What Causes You To Gain And Hold Onto Abdominal Fat? Series #5

The stress-belly fat connection

You may have noticed that gaining weight around your mid-section is fairly easy but losing it is a nightmare.  While your arms, legs and buttocks may look amazing, your belly area seems to stubbornly defy all attempts at exercising and diet. The reason for this is that losing belly fat goes a bit beyond just eating right and exercising.

There are other lifestyle factors involved as well and if those are ignored, you will continue to spin your wheels never fully achieving your goals. It is important to take a holistic approach to losing your belly for optimal results. This section will provide you with the tips and tools you need to do just that!

The first question we need to ask is what causes you to gain weight around your midsection?

We can all agree that beer bellies and muffin tops – the fat that spills over the waist of a tight pair of pants or skirt – are not a sight to behold.  But still, when it comes to your pooch, the situation is more dire than your appearance. Aside from chronic illnesses, stress too has been strongly linked to excess belly fat.

Like it or not, the human body is designed to have a fast response towards danger. When your brain has a reason to believe that you are in danger, it triggers the release of stress hormones.

When you are stressed, your body releases ‘fight or flight’ hormones that are secreted in your adrenal glands and these are epinephrine, cortisol and norepinephrine. The moment you get stressed, these hormones are immediately launched.

So, what’s the correlation between these hormones and excess belly fat?

Epinephrine relaxes your abdominal muscles and intestines and also decreases the flow of blood to these organs.

Norepinephrine on the other hand instructs your body to stop producing insulin to allow it to have a good amount of fast acting blood glucose for the energy it needs to fight or flee.

Once whatever was stressing you passes the cortisol hormone now tells your body to stop secreting these hormones and go back to its normal digestive function. Although it’s normal for your cortisol hormone levels to oscillate up and down through the day, if you suffer from chronic stress, your cortisol levels soar and stay up there.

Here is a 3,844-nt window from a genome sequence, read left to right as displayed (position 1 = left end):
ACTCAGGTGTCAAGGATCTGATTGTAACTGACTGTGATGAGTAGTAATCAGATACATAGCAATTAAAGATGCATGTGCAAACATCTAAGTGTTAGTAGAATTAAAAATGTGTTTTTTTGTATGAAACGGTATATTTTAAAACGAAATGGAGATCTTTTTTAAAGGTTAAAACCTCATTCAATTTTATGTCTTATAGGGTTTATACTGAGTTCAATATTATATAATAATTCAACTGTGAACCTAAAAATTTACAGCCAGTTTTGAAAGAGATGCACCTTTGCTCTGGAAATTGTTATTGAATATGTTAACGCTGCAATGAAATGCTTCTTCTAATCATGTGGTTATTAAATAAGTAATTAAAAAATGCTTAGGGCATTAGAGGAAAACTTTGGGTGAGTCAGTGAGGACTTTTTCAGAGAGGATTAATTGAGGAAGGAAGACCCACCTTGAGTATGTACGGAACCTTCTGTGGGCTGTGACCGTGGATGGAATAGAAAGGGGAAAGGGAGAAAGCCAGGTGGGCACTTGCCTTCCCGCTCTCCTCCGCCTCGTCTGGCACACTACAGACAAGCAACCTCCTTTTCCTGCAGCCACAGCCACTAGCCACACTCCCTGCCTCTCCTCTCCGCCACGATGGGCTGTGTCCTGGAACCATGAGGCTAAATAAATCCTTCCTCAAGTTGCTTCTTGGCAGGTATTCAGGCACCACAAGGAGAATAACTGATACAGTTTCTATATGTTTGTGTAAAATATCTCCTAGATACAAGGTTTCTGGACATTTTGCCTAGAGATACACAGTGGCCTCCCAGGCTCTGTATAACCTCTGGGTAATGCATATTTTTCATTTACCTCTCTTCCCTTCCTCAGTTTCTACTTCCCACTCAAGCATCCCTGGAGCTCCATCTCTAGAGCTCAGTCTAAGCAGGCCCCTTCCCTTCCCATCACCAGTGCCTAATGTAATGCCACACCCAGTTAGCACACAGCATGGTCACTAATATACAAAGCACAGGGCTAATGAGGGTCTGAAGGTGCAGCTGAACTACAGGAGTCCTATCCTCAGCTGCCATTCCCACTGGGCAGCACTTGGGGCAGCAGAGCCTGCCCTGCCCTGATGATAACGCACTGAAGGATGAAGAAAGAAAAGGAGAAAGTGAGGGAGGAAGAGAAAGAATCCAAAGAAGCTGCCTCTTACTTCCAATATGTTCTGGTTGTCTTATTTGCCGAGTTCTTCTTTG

When your cortisol levels are high as a result of being stressed, your body in essence resists weight loss. This is because your body interprets this as starvation and so it holds on to all the fat it can get.

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Cortisol also somehow manages to take fat from your healthier areas such as your hips and butt and move it to your belly that has more cortisol receptors. This sees peripheral fat turned into unhealthy and dangerous visceral fat which increases inflammation as well as insulin resistance in your body.

As a result, your increased belly fat leads to more cortisol being produced because belly fat has higher concentrations of an enzyme that transforms inactive cortisol into active cortisol creating an endless and vicious cycle of visceral fat.

Cortisol levels also have an effect on thyroid function. High cortisol levels can cause hypoglycemia. These imbalanced sugar levels eventually lead to thyroid problems that if not addressed early enough also affect the proper functioning of the liver. It is therefore ever more important for you to work on reducing any excess belly fat.

The best way to help stabilize this stress-belly fat connection is to practice healthy and effective stress management techniques on a daily basis. In the next section, we will look at several methods that are not only effective but backed by science!

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